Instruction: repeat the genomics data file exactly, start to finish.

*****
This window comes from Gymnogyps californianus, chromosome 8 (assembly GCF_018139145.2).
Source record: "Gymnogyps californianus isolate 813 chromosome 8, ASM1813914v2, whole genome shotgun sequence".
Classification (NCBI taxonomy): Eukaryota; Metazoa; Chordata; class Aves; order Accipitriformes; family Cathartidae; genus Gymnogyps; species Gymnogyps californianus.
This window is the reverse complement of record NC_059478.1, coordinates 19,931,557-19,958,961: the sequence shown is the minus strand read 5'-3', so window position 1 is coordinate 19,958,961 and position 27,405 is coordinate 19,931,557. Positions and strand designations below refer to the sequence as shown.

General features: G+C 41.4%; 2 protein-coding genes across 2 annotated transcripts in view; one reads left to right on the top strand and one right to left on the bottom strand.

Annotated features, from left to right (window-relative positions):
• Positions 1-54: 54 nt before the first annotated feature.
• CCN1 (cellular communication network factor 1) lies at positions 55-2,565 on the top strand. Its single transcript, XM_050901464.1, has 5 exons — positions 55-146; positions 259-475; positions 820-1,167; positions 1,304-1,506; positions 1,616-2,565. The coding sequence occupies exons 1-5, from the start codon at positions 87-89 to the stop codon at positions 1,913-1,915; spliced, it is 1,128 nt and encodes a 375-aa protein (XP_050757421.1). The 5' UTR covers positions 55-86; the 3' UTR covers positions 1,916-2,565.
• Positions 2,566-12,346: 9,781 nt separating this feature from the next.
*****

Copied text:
This window comes from Gymnogyps californianus, chromosome 8 (assembly GCF_018139145.2).
Source record: "Gymnogyps californianus isolate 813 chromosome 8, ASM1813914v2, whole genome shotgun sequence".
Classification (NCBI taxonomy): Eukaryota; Metazoa; Chordata; class Aves; order Accipitriformes; family Cathartidae; genus Gymnogyps; species Gymnogyps californianus.
This window is the reverse complement of record NC_059478.1, coordinates 19,931,557-19,958,961: the sequence shown is the minus strand read 5'-3', so window position 1 is coordinate 19,958,961 and position 27,405 is coordinate 19,931,557. Positions and strand designations below refer to the sequence as shown.

General features: G+C 41.4%; 2 protein-coding genes across 2 annotated transcripts in view; one reads left to right on the top strand and one right to left on the bottom strand.

Annotated features, from left to right (window-relative positions):
• Positions 1-54: 54 nt before the first annotated feature.
• CCN1 (cellular communication network factor 1) lies at positions 55-2,565 on the top strand. Its single transcript, XM_050901464.1, has 5 exons — positions 55-146; positions 259-475; positions 820-1,167; positions 1,304-1,506; positions 1,616-2,565. The coding sequence occupies exons 1-5, from the start codon at positions 87-89 to the stop codon at positions 1,913-1,915; spliced, it is 1,128 nt and encodes a 375-aa protein (XP_050757421.1). The 5' UTR covers positions 55-86; the 3' UTR covers positions 1,916-2,565.
• Positions 2,566-12,346: 9,781 nt separating this feature from the next.